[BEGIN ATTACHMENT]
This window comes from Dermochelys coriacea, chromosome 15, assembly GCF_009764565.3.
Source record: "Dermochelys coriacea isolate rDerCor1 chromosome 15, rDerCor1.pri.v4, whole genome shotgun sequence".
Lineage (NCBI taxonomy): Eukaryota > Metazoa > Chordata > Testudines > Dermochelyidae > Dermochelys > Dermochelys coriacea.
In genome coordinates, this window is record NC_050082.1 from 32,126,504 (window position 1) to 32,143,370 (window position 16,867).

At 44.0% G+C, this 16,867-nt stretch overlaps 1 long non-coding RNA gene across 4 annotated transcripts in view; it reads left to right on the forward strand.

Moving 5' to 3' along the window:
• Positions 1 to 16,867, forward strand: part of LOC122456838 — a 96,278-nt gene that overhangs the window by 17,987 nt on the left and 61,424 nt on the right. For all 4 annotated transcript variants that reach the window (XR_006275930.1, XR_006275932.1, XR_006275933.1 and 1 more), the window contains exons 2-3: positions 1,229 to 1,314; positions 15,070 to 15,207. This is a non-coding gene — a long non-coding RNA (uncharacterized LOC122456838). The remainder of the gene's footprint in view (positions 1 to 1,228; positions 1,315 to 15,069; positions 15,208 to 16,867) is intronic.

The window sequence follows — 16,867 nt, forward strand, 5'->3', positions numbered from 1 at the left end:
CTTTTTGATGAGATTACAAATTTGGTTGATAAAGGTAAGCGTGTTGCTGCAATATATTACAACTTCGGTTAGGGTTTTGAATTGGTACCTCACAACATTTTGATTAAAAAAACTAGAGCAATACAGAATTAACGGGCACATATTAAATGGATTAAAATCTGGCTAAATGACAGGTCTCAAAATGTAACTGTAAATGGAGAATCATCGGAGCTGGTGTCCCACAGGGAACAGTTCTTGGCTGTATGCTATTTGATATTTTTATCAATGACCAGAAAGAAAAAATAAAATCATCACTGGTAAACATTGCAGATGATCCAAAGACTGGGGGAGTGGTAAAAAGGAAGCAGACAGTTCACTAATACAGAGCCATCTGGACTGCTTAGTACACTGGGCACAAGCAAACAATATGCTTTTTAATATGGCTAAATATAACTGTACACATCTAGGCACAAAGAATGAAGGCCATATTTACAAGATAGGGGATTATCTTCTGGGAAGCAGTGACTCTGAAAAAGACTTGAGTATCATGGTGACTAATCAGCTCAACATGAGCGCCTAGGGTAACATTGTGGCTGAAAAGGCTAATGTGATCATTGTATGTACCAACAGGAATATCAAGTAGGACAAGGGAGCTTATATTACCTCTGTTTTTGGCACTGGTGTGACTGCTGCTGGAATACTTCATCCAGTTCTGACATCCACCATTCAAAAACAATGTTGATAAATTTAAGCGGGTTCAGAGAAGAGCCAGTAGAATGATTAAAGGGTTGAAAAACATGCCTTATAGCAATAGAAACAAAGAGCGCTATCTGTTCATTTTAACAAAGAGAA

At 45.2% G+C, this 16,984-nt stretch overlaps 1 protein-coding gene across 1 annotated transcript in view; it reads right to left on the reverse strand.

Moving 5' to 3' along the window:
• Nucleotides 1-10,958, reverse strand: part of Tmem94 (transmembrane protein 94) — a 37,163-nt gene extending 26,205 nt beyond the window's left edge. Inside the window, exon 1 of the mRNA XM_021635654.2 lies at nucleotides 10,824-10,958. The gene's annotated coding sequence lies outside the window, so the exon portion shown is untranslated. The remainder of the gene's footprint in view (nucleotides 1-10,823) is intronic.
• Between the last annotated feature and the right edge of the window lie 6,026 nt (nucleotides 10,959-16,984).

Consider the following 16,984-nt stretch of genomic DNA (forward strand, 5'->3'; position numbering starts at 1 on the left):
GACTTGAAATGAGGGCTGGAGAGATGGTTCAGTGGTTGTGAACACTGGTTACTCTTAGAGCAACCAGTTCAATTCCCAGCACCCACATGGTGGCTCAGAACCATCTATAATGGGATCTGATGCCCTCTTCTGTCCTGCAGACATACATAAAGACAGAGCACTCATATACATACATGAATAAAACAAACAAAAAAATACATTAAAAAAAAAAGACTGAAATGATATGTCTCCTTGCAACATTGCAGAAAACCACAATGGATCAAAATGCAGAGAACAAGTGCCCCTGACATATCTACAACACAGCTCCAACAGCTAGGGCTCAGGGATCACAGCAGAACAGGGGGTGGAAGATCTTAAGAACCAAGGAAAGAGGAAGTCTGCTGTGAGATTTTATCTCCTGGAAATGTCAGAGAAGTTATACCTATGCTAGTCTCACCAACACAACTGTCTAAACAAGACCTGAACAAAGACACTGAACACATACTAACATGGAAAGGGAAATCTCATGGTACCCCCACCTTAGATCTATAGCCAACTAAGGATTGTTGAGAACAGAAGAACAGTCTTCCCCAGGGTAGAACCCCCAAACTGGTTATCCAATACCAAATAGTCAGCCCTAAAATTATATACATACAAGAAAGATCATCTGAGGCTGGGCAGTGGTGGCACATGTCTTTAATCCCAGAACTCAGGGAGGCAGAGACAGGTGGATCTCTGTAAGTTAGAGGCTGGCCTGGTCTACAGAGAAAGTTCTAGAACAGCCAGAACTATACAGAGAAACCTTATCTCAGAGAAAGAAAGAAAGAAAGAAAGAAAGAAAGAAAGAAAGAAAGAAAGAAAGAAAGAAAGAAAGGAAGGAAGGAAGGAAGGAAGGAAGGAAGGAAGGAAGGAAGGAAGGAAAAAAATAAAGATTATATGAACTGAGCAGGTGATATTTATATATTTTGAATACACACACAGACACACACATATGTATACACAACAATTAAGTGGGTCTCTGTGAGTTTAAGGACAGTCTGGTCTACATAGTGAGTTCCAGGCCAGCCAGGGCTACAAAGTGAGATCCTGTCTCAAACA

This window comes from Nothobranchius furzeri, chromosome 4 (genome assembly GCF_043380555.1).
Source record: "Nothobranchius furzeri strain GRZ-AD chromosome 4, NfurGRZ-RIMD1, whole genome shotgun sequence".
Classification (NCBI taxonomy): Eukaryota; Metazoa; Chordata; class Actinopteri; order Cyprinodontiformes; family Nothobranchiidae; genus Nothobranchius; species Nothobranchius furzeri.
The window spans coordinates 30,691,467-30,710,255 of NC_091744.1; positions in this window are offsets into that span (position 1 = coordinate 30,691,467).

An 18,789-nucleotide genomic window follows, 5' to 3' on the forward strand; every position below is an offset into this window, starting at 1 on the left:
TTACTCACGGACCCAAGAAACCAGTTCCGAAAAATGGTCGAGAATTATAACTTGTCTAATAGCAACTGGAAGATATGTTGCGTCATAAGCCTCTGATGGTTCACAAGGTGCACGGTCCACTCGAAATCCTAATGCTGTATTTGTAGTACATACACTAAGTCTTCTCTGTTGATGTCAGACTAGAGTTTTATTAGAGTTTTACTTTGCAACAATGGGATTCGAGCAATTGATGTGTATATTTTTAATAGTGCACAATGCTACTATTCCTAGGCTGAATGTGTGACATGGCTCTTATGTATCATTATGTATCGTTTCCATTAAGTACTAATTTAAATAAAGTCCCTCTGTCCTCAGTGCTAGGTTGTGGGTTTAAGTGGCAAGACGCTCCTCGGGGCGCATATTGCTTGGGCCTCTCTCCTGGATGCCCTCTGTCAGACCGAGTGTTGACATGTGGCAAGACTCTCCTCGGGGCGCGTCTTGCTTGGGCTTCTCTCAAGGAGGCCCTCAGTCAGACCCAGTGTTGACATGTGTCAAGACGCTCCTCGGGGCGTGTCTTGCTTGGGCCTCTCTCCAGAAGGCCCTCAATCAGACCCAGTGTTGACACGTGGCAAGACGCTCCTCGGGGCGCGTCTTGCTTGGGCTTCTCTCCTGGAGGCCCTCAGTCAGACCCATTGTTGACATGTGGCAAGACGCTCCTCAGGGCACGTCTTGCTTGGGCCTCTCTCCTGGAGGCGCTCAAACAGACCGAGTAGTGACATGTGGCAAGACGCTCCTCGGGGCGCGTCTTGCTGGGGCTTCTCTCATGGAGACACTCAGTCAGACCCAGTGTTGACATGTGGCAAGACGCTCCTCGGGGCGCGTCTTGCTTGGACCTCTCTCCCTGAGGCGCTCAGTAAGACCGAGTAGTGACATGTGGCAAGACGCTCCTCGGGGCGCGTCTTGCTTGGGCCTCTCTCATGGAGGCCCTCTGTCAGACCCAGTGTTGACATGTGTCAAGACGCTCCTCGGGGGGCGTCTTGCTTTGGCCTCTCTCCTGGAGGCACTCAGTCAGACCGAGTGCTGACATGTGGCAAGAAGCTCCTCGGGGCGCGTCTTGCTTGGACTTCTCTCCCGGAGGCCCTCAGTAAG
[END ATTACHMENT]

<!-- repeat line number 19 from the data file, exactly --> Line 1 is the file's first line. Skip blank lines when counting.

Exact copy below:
The window spans coordinates 30,691,467-30,710,255 of NC_091744.1; positions in this window are offsets into that span (position 1 = coordinate 30,691,467).